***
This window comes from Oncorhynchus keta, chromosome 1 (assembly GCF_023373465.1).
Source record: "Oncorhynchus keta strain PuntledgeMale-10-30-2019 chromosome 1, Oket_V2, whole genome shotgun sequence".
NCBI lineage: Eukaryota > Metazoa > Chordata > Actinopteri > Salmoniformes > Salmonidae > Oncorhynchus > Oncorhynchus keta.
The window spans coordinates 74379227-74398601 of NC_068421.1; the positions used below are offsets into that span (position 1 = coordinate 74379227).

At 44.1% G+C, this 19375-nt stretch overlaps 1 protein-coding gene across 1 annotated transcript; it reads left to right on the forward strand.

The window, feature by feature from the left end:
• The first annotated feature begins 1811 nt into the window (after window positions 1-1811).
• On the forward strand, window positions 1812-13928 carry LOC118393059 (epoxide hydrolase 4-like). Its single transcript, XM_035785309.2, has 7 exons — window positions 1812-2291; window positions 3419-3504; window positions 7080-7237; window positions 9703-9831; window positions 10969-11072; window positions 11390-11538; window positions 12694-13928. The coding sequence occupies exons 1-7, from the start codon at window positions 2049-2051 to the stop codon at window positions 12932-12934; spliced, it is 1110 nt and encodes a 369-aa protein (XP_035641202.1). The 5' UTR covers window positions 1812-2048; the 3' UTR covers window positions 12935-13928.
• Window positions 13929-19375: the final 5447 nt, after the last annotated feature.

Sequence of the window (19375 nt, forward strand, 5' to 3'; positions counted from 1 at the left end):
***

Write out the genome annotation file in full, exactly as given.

This window comes from Oncorhynchus keta, chromosome 1 (assembly GCF_023373465.1).
Source record: "Oncorhynchus keta strain PuntledgeMale-10-30-2019 chromosome 1, Oket_V2, whole genome shotgun sequence".
NCBI lineage: Eukaryota > Metazoa > Chordata > Actinopteri > Salmoniformes > Salmonidae > Oncorhynchus > Oncorhynchus keta.
The window spans coordinates 74379227-74398601 of NC_068421.1; the positions used below are offsets into that span (position 1 = coordinate 74379227).

At 44.1% G+C, this 19375-nt stretch overlaps 1 protein-coding gene across 1 annotated transcript; it reads left to right on the forward strand.

The window, feature by feature from the left end:
• The first annotated feature begins 1811 nt into the window (after window positions 1-1811).
• On the forward strand, window positions 1812-13928 carry LOC118393059 (epoxide hydrolase 4-like). Its single transcript, XM_035785309.2, has 7 exons — window positions 1812-2291; window positions 3419-3504; window positions 7080-7237; window positions 9703-9831; window positions 10969-11072; window positions 11390-11538; window positions 12694-13928. The coding sequence occupies exons 1-7, from the start codon at window positions 2049-2051 to the stop codon at window positions 12932-12934; spliced, it is 1110 nt and encodes a 369-aa protein (XP_035641202.1). The 5' UTR covers window positions 1812-2048; the 3' UTR covers window positions 12935-13928.
• Window positions 13929-19375: the final 5447 nt, after the last annotated feature.

Sequence of the window (19375 nt, forward strand, 5' to 3'; positions counted from 1 at the left end):